The journey of a little girl on her way home in the midst of a global pandemic
Chongdee is eight years old and lived in Thailand with her mother and aunt until the pandemic stroke. Discover how World Vision put light in her days on her way back home in Laos.
When a mother breastfeeds, a child grows healthy.
Airnoy will soon fall into a deep sleep after enjoying the milk from his mother’s breast. While it seems to be a routine now, this is indeed a revolution for Airnoy’s family.
Overcoming barriers to learning
Learning is a fundamental right of the child. World Vision supports the most vulnerable children to keep on learning and pursue their dreams of a brighter future, like Khamna in Luang Prabang province.
When water empowers women, it empowers communities
"Clean water, bright life" says Phaivan. The grandmother is now a role-model for the women in her community, thanks to the AHAN Project's WASH intervention.
Improving the nutrition of the most vulnerable children and their communities
Based in 3 southern provinces of Lao PDR, the Accelerating Healthy Agriculture and Nutrition (AHAN) project aims to enhance the nutrition of rural households through a sustainable and holistic approach including agriculture, health, WASH, gender and multi-sector coordination components.
World Vision started working in the country in 1968 through relief assistance provided to people displaced by the Indo-China War. The organization closed in 1975 and reopened in 1991, resuming development work that focuses on improving the lives of vulnerable children.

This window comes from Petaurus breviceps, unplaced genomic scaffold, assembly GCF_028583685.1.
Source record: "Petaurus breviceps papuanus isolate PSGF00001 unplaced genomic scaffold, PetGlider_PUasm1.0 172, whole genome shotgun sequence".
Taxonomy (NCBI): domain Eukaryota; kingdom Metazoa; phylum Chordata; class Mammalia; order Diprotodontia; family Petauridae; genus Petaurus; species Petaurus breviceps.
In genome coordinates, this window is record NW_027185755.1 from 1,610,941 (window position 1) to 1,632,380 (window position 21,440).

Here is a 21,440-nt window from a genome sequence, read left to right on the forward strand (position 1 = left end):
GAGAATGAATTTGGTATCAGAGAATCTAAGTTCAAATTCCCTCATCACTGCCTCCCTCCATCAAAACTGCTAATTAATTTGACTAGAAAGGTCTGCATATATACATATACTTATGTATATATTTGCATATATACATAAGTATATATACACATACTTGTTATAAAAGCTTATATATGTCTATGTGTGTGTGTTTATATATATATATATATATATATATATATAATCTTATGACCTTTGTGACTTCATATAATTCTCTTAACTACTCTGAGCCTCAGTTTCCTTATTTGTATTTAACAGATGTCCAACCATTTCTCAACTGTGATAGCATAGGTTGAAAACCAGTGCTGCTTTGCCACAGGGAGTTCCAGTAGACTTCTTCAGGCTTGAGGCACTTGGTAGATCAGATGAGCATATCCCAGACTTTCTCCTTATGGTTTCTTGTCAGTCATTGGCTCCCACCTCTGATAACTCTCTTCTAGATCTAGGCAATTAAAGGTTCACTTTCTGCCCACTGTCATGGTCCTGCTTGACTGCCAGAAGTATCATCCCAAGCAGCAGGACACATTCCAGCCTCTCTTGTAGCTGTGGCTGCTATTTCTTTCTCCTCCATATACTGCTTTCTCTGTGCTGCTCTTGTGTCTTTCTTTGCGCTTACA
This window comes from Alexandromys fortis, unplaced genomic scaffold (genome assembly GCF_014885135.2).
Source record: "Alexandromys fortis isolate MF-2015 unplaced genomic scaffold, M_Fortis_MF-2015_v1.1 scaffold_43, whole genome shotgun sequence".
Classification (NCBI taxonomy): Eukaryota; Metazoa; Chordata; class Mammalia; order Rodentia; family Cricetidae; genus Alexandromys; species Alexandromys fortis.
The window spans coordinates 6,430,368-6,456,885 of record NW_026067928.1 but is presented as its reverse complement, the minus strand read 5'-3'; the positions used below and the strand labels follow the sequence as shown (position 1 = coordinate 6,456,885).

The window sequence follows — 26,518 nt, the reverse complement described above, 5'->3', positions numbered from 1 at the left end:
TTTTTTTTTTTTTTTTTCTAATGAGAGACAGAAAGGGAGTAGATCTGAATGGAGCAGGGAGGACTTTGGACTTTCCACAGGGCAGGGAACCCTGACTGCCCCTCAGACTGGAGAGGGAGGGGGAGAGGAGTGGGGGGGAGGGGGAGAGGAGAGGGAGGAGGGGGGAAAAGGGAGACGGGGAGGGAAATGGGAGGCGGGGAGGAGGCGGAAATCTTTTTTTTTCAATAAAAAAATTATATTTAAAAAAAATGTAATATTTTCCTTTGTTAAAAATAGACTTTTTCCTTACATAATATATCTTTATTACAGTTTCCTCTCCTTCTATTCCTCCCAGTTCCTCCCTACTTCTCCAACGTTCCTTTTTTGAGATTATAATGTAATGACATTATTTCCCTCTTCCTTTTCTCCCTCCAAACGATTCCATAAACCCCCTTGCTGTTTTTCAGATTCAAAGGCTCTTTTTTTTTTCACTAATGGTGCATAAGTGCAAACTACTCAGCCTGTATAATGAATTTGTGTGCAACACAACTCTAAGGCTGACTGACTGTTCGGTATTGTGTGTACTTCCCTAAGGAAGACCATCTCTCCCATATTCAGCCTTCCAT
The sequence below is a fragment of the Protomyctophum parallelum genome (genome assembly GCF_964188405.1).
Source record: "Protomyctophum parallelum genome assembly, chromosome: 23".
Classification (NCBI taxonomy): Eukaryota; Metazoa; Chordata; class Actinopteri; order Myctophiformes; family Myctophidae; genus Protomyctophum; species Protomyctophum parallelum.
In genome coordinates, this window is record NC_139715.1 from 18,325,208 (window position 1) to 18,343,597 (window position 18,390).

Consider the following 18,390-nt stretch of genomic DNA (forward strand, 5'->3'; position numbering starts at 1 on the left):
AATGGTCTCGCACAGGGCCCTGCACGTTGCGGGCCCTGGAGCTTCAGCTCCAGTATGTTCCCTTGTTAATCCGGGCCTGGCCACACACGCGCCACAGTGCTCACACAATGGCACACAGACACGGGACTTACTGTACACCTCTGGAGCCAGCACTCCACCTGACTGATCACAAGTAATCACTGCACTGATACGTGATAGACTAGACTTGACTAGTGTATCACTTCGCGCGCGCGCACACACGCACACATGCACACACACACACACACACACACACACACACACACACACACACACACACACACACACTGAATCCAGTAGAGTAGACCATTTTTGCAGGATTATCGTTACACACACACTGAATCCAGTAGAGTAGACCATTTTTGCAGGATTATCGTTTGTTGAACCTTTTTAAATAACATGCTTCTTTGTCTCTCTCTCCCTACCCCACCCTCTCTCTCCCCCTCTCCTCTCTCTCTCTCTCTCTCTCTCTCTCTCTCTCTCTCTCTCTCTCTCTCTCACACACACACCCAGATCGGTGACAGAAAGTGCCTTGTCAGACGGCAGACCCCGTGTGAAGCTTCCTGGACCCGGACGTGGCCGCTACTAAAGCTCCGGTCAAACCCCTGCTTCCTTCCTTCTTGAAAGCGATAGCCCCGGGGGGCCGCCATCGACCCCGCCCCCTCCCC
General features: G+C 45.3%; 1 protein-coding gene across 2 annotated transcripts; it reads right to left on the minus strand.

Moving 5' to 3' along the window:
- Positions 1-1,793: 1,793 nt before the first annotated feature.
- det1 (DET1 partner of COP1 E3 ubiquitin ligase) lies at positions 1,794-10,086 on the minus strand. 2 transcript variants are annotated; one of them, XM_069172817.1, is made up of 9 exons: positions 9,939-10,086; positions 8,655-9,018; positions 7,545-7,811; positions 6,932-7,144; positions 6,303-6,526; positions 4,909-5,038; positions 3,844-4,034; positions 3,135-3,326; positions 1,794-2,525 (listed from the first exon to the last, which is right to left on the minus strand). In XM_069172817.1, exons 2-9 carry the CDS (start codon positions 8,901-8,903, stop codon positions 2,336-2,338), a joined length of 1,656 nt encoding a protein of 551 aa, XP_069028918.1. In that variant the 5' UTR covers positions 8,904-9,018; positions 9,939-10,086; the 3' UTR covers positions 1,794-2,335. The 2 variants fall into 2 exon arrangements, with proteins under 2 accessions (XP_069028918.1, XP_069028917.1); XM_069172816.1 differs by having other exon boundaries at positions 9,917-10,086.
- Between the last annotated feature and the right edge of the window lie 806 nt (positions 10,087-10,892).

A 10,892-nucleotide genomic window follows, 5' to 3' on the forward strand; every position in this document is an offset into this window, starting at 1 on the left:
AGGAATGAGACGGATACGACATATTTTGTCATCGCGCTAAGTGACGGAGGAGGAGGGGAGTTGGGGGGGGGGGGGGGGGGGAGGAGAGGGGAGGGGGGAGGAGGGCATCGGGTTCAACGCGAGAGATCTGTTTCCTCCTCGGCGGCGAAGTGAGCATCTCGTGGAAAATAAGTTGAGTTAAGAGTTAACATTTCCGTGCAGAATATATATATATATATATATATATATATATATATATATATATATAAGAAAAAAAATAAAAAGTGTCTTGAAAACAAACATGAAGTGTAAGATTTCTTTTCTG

From 1999, with a New Vision and a development strategy, World Vision committed to its mission through its development vehicle called Area Development Programme. The first area development programme was in XiengNgen.
We believe Lao children represent hope for the nation’s future and World Vision works along with the Government and Communities, ensuring the wellbeing of children, especially the rural children, through a development approach focused on education, health, child protection, and economic growth/food security.
In 2013, we launched a three-year strategy focusing on supporting vulnerable children and their families. This new national strategy focused on contributing to the United Nations Millennium Development Goals (MDG). More than 200,000 Lao children have benefited from programmes or policy improvements as a result of our work.